Stephen Hubbell, a distinguished professor of ecology and evolutionary biology at UCLA, will be presented a Scientific Achievement Award during the opening ceremony of the International Union of Forest Research Organizations World Congress on Oct. 6. No American has won the award in more than 40 years.
In announcing the award, IUFRO praised Hubbell as a "visionary scientist who has made unparalleled contributions to understanding the biological diversity and ecology of tropical forests." He is an international leader in advancing our scientific understanding of complex tropical systems, which is essential for their conservation and management.
"We need much better data on the distribution of life on Earth," he said in a 2011 interview. "We need to rapidly increase our understanding of where species are on the planet. We need citizens to record their local biodiversity; there are not enough scientists to gather the information. We also need much deeper thought about how we can estimate the extinction rate properly to improve the science behind conservation planning. If you don't know what you have, it is hard to conserve it."
Organized in 1897 and headquartered in Vienna, Austria, IUFRO is the global network of research organizations conducting research in forests around the world. The October meeting, which will be held in Salt Lake City, is expected to draw 3,000 delegates from 100 countries, which would make it the largest meeting of professional foresters and forest researchers ever in the U.S.
In addition to Hubbell, two other prominent scientists are being honored: Yale University's Chadwick Dearing Oliver and Virginia Tech's Harold Burkhart.
Hubbell is the co-founder of the Center for Tropical Forest Science, which manages a global network of large permanent tropical forest research plots and monitors natural populations of more than 6,000 tropical tree species. He also is the founding chairman and a board member of the National Council for Science and the Environment, which addresses biodiversity conservation and the extinction crisis and whose mission is to improve the scientific basis of environmental decision-making.
"I deeply appreciate being nominated for and receiving the IUFRO Scientific Achievement Award," Hubbell said. "It is a real pleasure to receive this unexpected honor."
Hubbell, a faculty member in the UCLA College, is renowned for his research on tropical rainforests and theoretical ecology. He has published four books — including "Neutral Theory of biodiversity and Biogeography," which has been cited more than 4,100 times — and more than 200 scientific papers on tropical plant ecology, theoretical ecology, plant-animal interactions and animal behavior. His unified neutral theory of biodiversity and biogeography explains the diversity and relative abundance of species in ecological communities.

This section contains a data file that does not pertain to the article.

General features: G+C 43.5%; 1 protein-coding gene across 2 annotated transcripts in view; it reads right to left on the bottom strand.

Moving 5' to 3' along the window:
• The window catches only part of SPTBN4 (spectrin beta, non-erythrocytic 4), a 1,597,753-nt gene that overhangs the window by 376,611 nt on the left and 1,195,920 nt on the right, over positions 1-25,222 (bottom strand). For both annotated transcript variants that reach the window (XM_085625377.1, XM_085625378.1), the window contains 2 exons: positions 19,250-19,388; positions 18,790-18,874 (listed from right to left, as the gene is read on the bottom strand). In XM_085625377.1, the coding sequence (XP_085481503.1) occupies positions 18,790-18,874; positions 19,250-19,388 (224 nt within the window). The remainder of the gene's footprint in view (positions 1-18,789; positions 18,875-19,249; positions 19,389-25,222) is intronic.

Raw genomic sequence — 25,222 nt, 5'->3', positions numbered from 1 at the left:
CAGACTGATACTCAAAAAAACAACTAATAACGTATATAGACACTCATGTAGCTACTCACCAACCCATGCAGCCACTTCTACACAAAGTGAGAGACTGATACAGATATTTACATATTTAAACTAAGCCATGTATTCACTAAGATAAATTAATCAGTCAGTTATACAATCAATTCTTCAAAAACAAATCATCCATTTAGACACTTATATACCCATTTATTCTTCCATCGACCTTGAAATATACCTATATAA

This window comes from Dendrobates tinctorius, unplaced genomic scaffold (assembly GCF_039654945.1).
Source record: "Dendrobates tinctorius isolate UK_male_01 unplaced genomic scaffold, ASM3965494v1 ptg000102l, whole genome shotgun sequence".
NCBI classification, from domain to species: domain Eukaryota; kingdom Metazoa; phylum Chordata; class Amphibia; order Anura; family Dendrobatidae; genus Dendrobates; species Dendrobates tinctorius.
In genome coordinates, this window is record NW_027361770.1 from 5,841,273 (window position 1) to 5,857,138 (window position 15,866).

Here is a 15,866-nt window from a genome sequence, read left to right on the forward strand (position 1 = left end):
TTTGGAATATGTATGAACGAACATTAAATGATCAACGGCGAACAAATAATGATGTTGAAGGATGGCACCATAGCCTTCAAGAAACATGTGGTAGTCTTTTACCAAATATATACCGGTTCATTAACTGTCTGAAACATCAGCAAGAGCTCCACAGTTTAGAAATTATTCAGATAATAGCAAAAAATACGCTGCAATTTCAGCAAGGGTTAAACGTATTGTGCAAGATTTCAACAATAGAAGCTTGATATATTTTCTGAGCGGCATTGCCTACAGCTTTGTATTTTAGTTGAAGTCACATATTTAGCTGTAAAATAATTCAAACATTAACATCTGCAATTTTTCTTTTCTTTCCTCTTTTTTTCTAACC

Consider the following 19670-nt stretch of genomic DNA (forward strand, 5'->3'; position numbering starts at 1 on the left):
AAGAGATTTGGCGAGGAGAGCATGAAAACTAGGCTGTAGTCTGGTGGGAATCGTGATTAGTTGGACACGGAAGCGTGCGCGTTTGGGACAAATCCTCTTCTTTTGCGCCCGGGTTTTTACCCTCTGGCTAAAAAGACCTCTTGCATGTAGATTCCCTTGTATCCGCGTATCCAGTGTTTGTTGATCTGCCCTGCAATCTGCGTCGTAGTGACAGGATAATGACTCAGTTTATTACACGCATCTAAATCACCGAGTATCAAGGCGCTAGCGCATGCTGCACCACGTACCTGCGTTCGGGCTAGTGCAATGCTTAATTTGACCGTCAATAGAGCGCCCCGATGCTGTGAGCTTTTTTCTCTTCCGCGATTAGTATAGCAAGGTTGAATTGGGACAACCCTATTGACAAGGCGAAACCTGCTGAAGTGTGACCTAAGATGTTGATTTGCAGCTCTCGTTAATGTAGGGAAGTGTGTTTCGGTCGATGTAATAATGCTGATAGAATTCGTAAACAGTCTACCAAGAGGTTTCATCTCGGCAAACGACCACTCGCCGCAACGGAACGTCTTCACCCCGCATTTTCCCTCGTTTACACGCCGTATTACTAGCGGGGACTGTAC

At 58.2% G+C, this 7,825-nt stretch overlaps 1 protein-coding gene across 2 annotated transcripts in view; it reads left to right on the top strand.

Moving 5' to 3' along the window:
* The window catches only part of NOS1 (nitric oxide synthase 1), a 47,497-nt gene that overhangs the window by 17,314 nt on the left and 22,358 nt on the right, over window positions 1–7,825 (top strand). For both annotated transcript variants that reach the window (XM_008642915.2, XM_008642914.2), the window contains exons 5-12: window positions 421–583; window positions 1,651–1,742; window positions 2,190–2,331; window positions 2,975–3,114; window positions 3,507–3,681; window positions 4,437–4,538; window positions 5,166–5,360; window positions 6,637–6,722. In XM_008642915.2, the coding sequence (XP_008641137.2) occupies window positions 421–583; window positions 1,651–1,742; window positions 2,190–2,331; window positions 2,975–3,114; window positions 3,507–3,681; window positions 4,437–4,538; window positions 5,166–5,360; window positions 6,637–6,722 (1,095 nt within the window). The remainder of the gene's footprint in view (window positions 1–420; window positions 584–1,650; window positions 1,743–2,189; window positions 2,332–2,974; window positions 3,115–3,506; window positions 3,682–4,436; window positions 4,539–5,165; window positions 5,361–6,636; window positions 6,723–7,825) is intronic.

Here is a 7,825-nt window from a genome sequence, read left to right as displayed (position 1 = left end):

He is a fellow of the American Academy of Arts and Sciences and of the American Association for the Advancement of Science, and he received a Guggenheim fellowship in 1983. He joined the UCLA faculty in 2007.
In a 2011 article in the journal Nature, Hubbell asserted that the most widely used method for estimating immediate extinction from habitat loss is fundamentally flawed and that it overestimates extinction rates, sometimes by as much as 160 percent.
"The methods currently in use to estimate extinction rates are erroneous, but we are losing habitat faster than at any time over the last 65 million years," Hubbell said at the time. "We have bought a little more time with this discovery, but not a lot."
Hubbell has said that humans are already using 40 percent of all the plant biomass produced by photosynthesis on the planet, a statistic that's disturbing because most life on Earth depends on plants. Some three-quarters of all species thought to reside on Earth live in rain forests, which are being cut down at the rate of about half a percent per year, he said.
Hubbell has long encouraged the public to spend more time enjoying nature. "If we don't take steps to preserve animals and plants that we care about, they are going to be gone.
"When I was a kid, I spent a lot of time doing non-macho things like collecting butterflies and turning over rocks," he said. "The only way we're going to save nature is by making sure future generations experience nature. People who have never seen wild nature don't miss it and don't realize how impoverished their lives have become due to its loss. I worry about the loss of a conservation ethic among the public. Go to the tropics. Experience a rain forest — while you still can."
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